Given that the Compet 20 was designed to be exported, Sharp began looking for distributors all around the world. Some enterprising folks in Australia had purchased a number of Sharp Compet 10 calculators and modified the power supply along with a few other changes to allow the calculators to operate in Australia. This company was called Olims Electronics, a company that marketed various imported electronics such as radios, television sets, Hi-Fi systems, and other appliances. The company would modify the devices as needed to meet Australian requirements and sold them through their network of retail outlets. Sharp was aware of Olims Electronics, and figured that Australia might be a good place to start the export of the Compet 20 to, as there was a great market in the country, and a well-established network of retail stores and service outlets that could sell and support the calculators. Olims Electronics also had their own electronics manufacturing capabilities, and it the ability for Olims Electronics to actually manufacture the calculators was negotiated as part of the agreement. At first, completed calculators were shipped to Olims Electronics' main plant in Australia, there they would put their tag on it, test the machine out, and them and ship them out to their retail outlets for sale. The machines sold like hotcakes. In time, Olims Electronics was able to put together a manufacturing line to build the Compet 20 themselves, with the company paying a royalty to Sharp for every machine they produced (whether it sold or not).

After the success of the export of the Compet 20 to Australia, sometime in the mid-1960's, the Swedish company Facit, a powerful force in the European mechanical calculator market, forged an OEM relationship with Sharp such that it would import electronic calculators made by Sharp, and market, sell, and support the calculators under the Facit brand in the European marketplace. Facit's calculators had minor variances in features and cabinet/keyboard color schemes. For example, the Facit 1121 is Facit's version of the Compet 20. The 1121 has 16 digits of capacity versus the 14 digits of the Compet 20, and lacks the [000] key of the Compet 20. Functionally, the two machines operate the same, and from a circuitry perspective, the machines share a common electronic architecture.

Sharp Compet 20 with "Manufactured by Olims Electronics" tag.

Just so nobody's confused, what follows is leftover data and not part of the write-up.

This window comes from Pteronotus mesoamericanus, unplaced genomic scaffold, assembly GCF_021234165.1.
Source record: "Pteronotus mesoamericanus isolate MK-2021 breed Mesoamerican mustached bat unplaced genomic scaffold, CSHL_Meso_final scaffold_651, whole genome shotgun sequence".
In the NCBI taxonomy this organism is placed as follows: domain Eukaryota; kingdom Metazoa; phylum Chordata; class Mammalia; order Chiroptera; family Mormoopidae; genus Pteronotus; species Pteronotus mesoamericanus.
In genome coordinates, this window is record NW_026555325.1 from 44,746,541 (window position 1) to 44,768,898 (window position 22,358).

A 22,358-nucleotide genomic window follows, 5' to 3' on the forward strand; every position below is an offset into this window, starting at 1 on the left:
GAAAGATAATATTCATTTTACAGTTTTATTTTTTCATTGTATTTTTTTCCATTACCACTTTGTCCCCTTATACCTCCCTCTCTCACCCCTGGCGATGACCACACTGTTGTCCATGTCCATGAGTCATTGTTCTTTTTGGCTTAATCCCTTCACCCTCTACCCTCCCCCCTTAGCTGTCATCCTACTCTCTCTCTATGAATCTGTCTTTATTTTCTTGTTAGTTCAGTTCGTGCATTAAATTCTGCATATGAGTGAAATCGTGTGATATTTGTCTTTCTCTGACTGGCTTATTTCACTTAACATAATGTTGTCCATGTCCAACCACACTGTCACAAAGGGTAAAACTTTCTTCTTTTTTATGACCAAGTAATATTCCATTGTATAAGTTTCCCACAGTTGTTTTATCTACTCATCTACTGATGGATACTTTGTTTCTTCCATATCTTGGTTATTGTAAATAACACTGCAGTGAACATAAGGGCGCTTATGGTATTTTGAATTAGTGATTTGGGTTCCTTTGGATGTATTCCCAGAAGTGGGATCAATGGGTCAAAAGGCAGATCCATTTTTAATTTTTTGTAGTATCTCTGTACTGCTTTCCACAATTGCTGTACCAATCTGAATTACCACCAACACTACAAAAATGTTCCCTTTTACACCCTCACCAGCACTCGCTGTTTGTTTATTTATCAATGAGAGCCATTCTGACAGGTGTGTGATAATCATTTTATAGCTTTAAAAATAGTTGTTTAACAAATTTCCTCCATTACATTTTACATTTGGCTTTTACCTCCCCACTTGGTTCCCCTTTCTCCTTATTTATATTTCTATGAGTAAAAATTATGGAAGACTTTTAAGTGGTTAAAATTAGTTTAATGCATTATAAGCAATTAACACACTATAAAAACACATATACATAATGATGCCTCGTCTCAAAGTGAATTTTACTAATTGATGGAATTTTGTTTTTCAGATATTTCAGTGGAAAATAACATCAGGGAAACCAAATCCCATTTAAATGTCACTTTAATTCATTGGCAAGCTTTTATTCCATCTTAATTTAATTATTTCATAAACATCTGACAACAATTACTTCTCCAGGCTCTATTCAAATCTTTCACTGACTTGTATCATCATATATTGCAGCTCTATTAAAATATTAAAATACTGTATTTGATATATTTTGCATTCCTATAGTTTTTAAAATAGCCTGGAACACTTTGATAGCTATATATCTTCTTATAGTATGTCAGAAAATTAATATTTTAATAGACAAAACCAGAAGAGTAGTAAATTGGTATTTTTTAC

Photo Courtesy of Mikail Yussim

Along with Sharp's OEM relationship with Facit, Sharp also had a licensing agreement with the Australian electronics firm Olims Electronics, headquartered in Sydney. Olims Electronics was the leading manufacturer of consumer electronics for the Australian market. In 1963, Olims formed a relationship with Sharp to manufacture small transistorized television sets designed by Sharp for distribution and sale within Australia. Expanding on this successful relationship, in 1966, Olims became an OEM customer of Sharp for it's electronic calculators, officially beginning with the Compet 20. However, unofficially, there were also a limited number of earlier Compet 10's (shipped to Olims Electronics in completed form, and re-worked by Olims Electronics for use on the Australian power grid) that made it to Olims for sale in Australia once the agreement was signed. The major assemblies for the Compet 20 (circuit boards, keyboard, chassis components, cabinet electronic components, backplane, and power supply) were shipped to Olims Electronics from Japan, and Olims Electronics would assemble the machines in their factory, placing a tag on the finished product stating "Manufactured by Olims Electronics, PTY, Ltd.". Olims Electronics was responsible for all marketing, distribution and support of the Sharp calculators in Australia. The company performed all maintenance and repair services for the calculators in their shops. The Sharp calculators were extremely successful in Australia, and both companies profited well as a result of this arrangement.

The exhibited Compet 20, serial number 711901, was manufactured in January of 1967 by Sharp in Japan. The museum also has a second, non-functional Compet 20 that was produced in September of 1967. It appears that there were no significant changes in design during that time-span, as all aspects of the machines from the circuit boards to the mechanical components are for all intents and purposes identical.

The Compet 20 is a fairly basic four-function electronic calculator. It has a 14-digit (plus a 15th sign digit) Nixie-tube display. The digit Nixie tubes indicate 0 through 9, and also include a right-hand decimal point. There is no leading zero suppression, but the machine does have floating decimal point (and a 'fixed' point mode determined by the setting of the [M] key, explained later). Add and subtract operations work adding-machine style, with the [+] key actually performing a "+=", and the [-] key performing a "-=" operation, even though the key cap nomenclature doesn't indicate this. The [=] key is only used to generate results for multiplication and division operations.

The exhibited Compet 20's Faulty Multiplication Display (1234 X 5678 entered)